“The disadvantage of men not knowing the past is that they do not know the present.” —G.K. Chesterton in the Illustrated London News, June 18, 1932 (via gkchestertonquote)
“Only man can be absurd: for only man can be dignified.” —G.K. Chesterton in All Things Considered (via gkchestertonquote)
“Beauty is the last thing which the thinking intellect dares to approach, since only it dances as an uncontained splendor around the double constellation of the true and the good and their inseparable relation to one another. Beauty is the disinterested one, without which the ancient world refused to understand itself, a word that both imperceptibly and yet unmistakably has bid farewell to our new world, a world of interests, leaving it to its own avarice and sadness. No more loved or fostered by religion, beauty is lifted from its face as a mask, and its absence exposes features on that face, which threaten to become incomprehensible to man. We no longer dare to believe in beauty and we make of it a mere appearance in order the more easily to dispose of it. Our situation today shows that beauty demands for itself at least as much courage and decision as do truth and goodness, and she will not allow herself to be separated and banned from her two sisters without taking them along with herself in an act of mysterious vengeance.” —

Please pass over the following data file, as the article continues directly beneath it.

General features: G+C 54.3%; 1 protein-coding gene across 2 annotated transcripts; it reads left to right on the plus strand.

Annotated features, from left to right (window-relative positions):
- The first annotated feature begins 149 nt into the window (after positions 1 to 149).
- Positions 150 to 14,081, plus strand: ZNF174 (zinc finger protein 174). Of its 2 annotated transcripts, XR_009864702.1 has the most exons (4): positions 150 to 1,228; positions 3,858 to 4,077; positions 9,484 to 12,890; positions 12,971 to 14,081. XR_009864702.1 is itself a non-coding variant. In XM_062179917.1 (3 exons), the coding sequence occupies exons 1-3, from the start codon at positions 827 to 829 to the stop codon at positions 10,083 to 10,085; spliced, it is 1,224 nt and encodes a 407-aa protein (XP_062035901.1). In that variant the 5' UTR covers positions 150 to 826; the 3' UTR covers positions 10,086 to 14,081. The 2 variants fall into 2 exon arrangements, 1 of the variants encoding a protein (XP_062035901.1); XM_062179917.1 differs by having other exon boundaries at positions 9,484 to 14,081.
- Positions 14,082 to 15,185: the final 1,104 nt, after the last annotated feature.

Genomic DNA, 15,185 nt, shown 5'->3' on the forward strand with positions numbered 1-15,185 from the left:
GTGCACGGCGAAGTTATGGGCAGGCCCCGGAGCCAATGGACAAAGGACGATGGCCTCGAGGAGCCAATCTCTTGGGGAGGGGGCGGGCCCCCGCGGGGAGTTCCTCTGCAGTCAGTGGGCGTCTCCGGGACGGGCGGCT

Hans Urs von Balthasar, Glory of the Lord: A Theological Aesthetics, Volume 1, Seeing the Form (via Bob Robinson)
I need to read Balthasar.
“To sentimentalize something is to savor rather than to suffer the sadness of it, is to sigh over the prettiness of it rather than to tremble at the beauty of it, which may make fearsome demands of us or pose fearsome threats.” —Frederick Buechner Telling the Truth: The Gospel as Tragedy, Comedy & Fairy Tale, (via carrieanncartwright)